* Social narratives

I’ve posted previously on this topic but want to add a few more tips.

Where do you begin when writing a social narrative?  First you need to identify the specific behavior which needs to be addressed.  Saying that a child has “weak social skills” is much too vague.  You might want to write about “interactions with peers at recess.”  That puts you in the ballpark; you’ve identified where the problems are occurring and with whom.  But again, that does not specifically define the problem.  What kinds of interactions are you describing?  Verbal?  Physical?  And in what context?  Games?  On climbing equipment?  Lining up?  Identify the specifics so that your narrative is useful.

Gather reliable information on the problem before writing.  Ask your student to describe what happened.  I typically complete a drawing as we go through the process.  The following was a common problem for many kids at recess during the era of “football frenzy.”

drawing of events

I drew the schematic as my student, Trevor, described the problem.  He had gone out to recess and started playing football.  Everything was OK until another kid deliberately tripped him (note the first angry face).  Trevor complained vigorously to the offender and then resumed play.  When the other kid tripped him once again, Trevor was really angry.  The teacher assistant saw Trevor arguing and told both kids to follow the rules or they wouldn’t be allowed to play.  The situation went downhill as Trevor screamed when the other kid got close to him.  Trevor was “benched” by the teacher assistant, who told him he needed to cool off.  Trevor saw the other kid laughing at him and jumped off the chair, threatening to smack the other kid.  Trevor was sent to the office.

I also talked to the teacher assistant, who felt that Trevor was totally at fault.  Serendipitously, I had a lunch bunch with a different group of kids who told me that the “other kid” was always pushing and tripping others when they played football.  I had already seen a number of skirmishes as kids played football.  It seemed to me that the problem was global (lots of kids were getting upset) and represented a difficult choice for Trevor: to play or not to play?

Discuss alternatives through a social narrative.  I created a social story which described the situation in “steps,” so that Trevor was required to agree or disagree with the narrative:  “I want to play football, even though some kids cheat.”  We ended up with a kind of decision tree, where Trevor needed to decide if it was worth playing football (yes) even though he got upset every time (yes) and even though that other kid seemed to enjoy tripping him (yes).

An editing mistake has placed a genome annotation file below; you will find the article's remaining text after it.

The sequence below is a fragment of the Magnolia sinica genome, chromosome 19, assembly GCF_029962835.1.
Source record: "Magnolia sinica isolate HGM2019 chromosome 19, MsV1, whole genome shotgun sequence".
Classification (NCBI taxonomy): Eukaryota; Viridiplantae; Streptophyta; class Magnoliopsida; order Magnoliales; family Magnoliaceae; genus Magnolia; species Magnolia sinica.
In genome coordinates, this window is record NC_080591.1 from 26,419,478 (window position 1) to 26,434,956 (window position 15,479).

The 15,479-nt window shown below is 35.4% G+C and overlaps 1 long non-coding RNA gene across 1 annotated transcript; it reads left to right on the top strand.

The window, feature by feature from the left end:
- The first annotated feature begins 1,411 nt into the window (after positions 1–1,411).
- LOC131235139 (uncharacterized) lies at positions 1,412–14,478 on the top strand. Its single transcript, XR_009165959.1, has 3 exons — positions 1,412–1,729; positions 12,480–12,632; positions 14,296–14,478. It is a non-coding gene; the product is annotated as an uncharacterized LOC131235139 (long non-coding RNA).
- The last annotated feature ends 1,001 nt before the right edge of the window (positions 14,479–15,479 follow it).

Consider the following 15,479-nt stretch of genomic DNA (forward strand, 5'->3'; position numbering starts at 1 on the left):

Tackle obvious solutions (pun intended).  I took the liberty of alerting the other kid’s teacher and assistant teacher about the deliberate tripping.  That led to a slight decline in his rate of tripping others.  I also tried to help the assistant empathize with my student’s dilemma.  He really, really wanted to play football.  He was not the initiator of this problem, although other kids were better able to take the tripping in stride (unintentional pun).  It was difficult to get that empathy because Trevor had a “history” of threatening others.  (I’ll have to post later on that whole issue.)

Write a narrative that supports positive outcomes.  Begin with the obvious: You are going to play football.  The other kid may try to trip you.  From there, I included possible options.  I ruled out “seeking adult help” because Trevor didn’t want to leave the game and he doubted she would believe him, anyway.  I already had a number of options in mind and we agreed on these:

  1. Tell the other kid he was going to get in trouble if he kept tripping others.
  2. Ignore the other kid, remembering that professional players also trip one another.
  3. Calm down by remembering what happens if you threaten others.
  4. Calm down by taking a sideline break.
  5. Calm down by remembering that this kid is tripping others, too.

Have your student read the narrative before the problematic events typically occur.  In this case, Trevor would read his plan just before lining up for recess and then tuck it in his pants pocket.  He said it would remind him while he played.

Trevor did show improved self-control but recess was still a frustrating experience.  No one was happier than I when teachers decided that football season was over.

4 thoughts on “* Social narratives

  1. This Is not an easy topic – I give you my compliments – Social narratives are interventions that describe social situations in some detail by highlighting relevant cues and offering examples of appropriate responding. They are aimed at helping learners adjust to changes in routine and adapt their behaviors based on the social and physical cues of a situation, or to teach specific social skills or behaviors. Social narratives are individualized according to learner needs and typically are quite short, perhaps including pictures or other visual aides.

    Liked by 1 person

  2. Pingback: * “Go and play” | Teachezwell Blog

  3. Pingback: * Perceptions and prejudices | Teachezwell Blog

Leave a Reply

Fill in your details below or click an icon to log in:

WordPress.com Logo

You are commenting using your WordPress.com account. Log Out /  Change )

Google photo

You are commenting using your Google account. Log Out /  Change )

Twitter picture

You are commenting using your Twitter account. Log Out /  Change )

Facebook photo

You are commenting using your Facebook account. Log Out /  Change )

Connecting to %s